Fair Value as Process: A Retrospective Reconsideration of Delaware Appraisal

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This Article reconsiders the jurisprudence of fair value under Delaware’s appraisal remedy, placing recent cases in historical perspective and offering a novel account. Its central observation is that appraisal has developed into a process jurisprudence rather than jurisprudence devoted to the articulation of an entitlement. As such it defies expectations and excites the wrath of academic commentators looking for a more conventional, rights-based evolution. There is a nominal entitlement: the cases at all times announce that shareholder dissenters may pursue going concern value (as opposed to third party sale value) as the measure of fair value. But the Delaware courts have never gone on to articulate workable instructions as to how the entitlement may be realized. They have instead developed a minimalist conceptual framework in which fair value is the sui generis result of case specific fact-finding. Doctrinal pronouncements on shareholder entitlements matter much less than does a menu of approved methodologies, a menu that has included measures of third-party sale value during all periods of appraisal’s history. The determinative factor is the court’s ascertainment of the most reliable approach in the case from among presentations drawing on the methodological menu made by the parties. Shifting perspectives on reliability rather than changing notions about shareholder entitlement have driven the recent course of the remedy’s history. It is a jurisprudence about how to decide the instructions of which change over time in response to policy concerns. A range of considerations come to bear--methodological integrity, fairness to shareholders, and the courts’ institutional interest in enhancing Delaware’s role as the nation’s maker and adjudicator of corporate law. Flexibility also is important--law-to-fact applications tend not to bind as precedents, permitting the courts to restrike the balance among the policy concerns as events unfold. Finally, since the decision of Weinberger v. UOP in 1983, there has been a consistent trend as regards the methodological menu: it grows. As the menu becomes more capacious the set of possible outcomes expands, giving the courts more room for maneuver. Concomitantly, the conceptual profile of a dissenting shareholder’s entitlement becomes less and less distinct. This is not a problem. Once one takes Delaware’s appraisal jurisprudence on its own terms, one cannot say that it fails to accomplish what it sets out to do.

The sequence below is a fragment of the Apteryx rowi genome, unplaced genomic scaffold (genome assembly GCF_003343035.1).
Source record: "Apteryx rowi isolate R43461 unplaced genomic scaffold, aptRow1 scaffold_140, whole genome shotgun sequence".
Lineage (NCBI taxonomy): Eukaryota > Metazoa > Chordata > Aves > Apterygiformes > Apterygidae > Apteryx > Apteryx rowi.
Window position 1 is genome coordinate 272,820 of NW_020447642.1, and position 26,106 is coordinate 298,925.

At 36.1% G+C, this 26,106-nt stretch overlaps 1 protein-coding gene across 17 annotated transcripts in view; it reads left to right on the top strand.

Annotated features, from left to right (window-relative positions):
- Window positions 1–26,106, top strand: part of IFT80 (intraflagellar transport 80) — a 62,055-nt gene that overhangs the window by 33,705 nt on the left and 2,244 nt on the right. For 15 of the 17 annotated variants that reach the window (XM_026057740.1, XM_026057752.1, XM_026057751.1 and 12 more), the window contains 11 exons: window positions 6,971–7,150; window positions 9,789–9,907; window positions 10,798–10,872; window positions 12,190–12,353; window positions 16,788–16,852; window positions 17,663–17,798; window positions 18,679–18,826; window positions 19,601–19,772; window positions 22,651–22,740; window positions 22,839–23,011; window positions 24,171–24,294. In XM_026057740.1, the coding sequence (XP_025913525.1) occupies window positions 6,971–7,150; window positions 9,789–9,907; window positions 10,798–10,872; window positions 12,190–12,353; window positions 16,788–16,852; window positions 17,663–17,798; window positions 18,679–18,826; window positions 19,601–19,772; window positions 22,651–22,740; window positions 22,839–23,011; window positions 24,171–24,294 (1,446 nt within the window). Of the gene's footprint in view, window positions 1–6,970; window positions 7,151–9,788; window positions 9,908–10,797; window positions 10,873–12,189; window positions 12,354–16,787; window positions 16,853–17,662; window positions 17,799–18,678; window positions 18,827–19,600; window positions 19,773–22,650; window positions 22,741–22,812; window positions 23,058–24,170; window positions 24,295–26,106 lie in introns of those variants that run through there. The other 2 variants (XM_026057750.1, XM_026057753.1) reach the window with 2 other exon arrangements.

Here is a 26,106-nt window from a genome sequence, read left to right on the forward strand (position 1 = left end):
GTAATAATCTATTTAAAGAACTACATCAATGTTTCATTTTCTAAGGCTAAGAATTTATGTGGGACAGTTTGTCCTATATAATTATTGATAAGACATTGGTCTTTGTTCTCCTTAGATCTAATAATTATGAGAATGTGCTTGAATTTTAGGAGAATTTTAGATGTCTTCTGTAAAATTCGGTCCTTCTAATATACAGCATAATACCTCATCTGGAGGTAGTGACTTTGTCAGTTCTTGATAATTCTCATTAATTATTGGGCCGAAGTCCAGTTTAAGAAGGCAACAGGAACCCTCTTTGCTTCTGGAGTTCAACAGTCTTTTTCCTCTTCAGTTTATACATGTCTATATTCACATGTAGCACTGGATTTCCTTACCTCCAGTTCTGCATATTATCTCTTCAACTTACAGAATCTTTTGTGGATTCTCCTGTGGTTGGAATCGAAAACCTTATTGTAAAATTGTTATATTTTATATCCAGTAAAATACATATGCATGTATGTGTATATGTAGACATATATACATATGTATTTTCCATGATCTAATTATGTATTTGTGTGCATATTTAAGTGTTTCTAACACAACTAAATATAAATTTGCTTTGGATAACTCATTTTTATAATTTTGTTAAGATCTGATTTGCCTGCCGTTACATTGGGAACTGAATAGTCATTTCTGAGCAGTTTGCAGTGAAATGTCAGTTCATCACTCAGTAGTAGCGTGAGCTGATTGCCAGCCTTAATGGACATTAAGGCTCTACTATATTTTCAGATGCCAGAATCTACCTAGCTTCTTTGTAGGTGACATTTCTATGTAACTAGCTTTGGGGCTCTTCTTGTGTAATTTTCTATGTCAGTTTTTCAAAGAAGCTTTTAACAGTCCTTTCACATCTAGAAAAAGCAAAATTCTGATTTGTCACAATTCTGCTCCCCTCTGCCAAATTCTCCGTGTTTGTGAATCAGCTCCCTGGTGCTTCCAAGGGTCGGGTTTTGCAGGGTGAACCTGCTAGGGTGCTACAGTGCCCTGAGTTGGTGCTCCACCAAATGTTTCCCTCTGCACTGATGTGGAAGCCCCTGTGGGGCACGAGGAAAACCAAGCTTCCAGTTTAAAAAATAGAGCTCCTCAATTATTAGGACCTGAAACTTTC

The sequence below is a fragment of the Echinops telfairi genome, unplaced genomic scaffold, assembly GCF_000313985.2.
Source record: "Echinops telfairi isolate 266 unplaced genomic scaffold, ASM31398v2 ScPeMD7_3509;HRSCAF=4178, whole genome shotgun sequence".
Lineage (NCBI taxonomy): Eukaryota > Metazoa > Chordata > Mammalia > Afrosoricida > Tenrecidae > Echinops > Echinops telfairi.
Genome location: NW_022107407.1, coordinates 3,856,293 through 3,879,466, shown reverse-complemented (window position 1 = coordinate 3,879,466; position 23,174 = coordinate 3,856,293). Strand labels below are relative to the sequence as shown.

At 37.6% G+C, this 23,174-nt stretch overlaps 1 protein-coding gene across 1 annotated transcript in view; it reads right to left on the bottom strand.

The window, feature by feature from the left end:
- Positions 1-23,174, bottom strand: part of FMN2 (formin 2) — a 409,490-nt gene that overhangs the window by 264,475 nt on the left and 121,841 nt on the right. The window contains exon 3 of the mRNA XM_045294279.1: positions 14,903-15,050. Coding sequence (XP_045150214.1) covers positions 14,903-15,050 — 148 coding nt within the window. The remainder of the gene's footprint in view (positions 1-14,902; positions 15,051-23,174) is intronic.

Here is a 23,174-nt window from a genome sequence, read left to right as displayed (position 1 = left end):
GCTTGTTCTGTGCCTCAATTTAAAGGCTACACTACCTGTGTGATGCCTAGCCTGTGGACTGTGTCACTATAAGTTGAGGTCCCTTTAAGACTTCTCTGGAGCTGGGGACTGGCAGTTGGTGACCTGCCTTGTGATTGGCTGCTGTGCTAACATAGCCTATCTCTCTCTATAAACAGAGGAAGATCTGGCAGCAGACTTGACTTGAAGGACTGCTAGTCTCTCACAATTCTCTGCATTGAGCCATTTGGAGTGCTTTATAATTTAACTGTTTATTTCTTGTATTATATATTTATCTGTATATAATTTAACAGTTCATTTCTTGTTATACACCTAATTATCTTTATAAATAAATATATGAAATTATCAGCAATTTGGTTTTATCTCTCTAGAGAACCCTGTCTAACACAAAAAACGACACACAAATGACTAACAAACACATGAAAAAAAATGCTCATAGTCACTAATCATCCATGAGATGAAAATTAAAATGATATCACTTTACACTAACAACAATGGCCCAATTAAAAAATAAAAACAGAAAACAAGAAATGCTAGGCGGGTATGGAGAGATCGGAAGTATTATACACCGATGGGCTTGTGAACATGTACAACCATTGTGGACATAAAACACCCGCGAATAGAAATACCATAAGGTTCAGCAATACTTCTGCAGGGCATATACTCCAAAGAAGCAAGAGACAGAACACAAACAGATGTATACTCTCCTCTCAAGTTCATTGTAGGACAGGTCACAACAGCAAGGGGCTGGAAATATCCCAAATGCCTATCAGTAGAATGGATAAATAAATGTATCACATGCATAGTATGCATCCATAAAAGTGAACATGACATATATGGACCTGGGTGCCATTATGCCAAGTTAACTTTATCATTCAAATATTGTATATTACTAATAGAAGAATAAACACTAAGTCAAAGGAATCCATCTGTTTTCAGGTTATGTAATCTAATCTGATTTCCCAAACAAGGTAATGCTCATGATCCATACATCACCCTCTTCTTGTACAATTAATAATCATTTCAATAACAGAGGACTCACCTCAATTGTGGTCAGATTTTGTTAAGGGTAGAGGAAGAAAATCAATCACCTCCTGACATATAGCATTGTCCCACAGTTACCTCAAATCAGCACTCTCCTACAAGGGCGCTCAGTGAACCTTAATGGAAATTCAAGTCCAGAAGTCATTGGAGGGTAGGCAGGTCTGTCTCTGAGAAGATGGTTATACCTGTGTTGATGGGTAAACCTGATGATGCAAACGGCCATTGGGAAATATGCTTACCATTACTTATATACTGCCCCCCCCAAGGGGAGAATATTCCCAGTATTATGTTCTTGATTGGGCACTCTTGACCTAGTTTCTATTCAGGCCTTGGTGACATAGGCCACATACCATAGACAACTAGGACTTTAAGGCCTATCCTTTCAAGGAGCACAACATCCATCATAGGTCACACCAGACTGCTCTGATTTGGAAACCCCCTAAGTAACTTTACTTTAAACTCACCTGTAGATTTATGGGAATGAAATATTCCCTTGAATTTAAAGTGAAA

Mergers and acquisitions, corporate law, appraisal rights, fair value, going concern value, merger price

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Delaware Journal of Corporate Law

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